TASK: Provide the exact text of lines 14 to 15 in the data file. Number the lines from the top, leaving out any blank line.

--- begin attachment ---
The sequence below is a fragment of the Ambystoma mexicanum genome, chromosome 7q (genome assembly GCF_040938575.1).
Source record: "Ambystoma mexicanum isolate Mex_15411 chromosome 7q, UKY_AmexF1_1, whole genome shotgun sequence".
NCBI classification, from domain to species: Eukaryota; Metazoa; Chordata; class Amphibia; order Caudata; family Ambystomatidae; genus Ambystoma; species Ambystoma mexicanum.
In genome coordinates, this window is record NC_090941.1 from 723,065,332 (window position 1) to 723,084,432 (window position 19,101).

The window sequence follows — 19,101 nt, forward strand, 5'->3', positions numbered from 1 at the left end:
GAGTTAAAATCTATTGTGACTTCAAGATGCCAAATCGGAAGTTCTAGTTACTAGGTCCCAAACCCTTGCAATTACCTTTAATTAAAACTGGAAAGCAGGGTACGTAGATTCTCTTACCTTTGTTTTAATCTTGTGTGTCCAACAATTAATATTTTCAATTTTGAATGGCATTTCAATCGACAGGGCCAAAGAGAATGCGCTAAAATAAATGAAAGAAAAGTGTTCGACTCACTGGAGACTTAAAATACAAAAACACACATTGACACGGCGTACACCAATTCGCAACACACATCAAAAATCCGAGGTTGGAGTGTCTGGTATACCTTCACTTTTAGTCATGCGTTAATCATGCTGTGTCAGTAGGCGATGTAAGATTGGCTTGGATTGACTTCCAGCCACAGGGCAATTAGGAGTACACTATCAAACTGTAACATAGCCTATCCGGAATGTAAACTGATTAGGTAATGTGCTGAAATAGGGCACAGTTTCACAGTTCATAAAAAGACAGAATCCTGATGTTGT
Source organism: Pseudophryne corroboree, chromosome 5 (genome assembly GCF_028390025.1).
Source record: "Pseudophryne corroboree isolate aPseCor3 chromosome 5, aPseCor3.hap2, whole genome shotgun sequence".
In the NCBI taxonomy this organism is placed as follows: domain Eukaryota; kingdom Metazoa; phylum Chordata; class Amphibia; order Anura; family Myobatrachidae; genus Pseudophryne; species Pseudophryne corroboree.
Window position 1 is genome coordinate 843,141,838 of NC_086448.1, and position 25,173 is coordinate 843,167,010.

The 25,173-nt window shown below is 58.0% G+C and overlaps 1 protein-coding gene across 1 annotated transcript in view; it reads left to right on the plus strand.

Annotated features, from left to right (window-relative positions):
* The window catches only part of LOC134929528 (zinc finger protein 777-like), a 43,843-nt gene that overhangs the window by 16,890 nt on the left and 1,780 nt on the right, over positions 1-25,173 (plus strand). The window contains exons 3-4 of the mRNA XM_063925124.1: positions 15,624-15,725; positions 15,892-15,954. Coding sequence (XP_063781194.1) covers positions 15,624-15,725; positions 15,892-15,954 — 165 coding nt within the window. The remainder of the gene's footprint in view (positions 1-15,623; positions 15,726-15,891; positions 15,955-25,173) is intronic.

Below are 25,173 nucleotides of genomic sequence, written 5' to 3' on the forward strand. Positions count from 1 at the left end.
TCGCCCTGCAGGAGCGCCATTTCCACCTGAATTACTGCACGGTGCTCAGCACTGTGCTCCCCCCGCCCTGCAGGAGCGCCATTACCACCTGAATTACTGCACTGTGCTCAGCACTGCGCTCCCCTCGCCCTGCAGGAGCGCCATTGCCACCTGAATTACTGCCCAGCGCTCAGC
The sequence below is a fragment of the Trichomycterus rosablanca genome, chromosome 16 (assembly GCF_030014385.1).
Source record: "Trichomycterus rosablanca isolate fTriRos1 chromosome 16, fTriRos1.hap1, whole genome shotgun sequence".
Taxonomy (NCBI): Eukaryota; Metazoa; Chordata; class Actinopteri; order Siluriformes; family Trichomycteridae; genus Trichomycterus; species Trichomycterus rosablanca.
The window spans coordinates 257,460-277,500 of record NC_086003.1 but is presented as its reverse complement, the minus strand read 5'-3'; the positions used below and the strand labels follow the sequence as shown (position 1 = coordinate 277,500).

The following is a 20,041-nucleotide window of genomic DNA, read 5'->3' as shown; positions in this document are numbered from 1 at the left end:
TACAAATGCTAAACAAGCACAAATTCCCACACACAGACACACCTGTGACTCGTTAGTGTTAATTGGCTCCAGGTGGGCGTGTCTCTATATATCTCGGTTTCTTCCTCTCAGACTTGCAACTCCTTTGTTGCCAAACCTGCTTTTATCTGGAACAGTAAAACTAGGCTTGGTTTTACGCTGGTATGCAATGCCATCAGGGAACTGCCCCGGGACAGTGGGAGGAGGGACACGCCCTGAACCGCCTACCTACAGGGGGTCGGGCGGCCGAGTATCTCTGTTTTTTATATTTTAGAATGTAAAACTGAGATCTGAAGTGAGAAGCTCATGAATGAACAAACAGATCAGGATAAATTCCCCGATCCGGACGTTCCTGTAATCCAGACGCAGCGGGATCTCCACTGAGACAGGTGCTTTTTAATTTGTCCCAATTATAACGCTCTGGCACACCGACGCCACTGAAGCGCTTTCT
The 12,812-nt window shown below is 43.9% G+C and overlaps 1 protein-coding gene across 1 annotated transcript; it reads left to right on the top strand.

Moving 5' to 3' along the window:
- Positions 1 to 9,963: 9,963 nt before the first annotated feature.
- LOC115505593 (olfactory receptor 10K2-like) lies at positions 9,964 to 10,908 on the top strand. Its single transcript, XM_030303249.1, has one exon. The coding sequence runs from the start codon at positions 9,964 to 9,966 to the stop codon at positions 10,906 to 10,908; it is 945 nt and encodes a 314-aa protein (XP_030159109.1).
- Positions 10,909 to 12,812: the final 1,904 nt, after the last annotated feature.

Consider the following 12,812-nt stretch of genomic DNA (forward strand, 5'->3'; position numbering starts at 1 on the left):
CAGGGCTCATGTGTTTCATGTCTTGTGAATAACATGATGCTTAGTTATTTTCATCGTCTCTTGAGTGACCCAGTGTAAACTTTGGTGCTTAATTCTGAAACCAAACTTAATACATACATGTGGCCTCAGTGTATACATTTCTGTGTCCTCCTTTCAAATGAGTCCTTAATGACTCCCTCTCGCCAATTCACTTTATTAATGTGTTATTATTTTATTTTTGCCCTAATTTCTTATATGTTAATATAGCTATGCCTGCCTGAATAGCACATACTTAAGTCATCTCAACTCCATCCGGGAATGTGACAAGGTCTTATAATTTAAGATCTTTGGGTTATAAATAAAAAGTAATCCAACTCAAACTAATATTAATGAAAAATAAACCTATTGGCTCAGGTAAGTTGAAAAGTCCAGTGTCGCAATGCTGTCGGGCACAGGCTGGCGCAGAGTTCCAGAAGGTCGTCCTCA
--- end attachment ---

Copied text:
Below are 25,173 nucleotides of genomic sequence, written 5' to 3' on the forward strand. Positions count from 1 at the left end.
TCGCCCTGCAGGAGCGCCATTTCCACCTGAATTACTGCACGGTGCTCAGCACTGTGCTCCCCCCGCCCTGCAGGAGCGCCATTACCACCTGAATTACTGCACTGTGCTCAGCACTGCGCTCCCCTCGCCCTGCAGGAGCGCCATTGCCACCTGAATTACTGCCCAGCGCTCAGC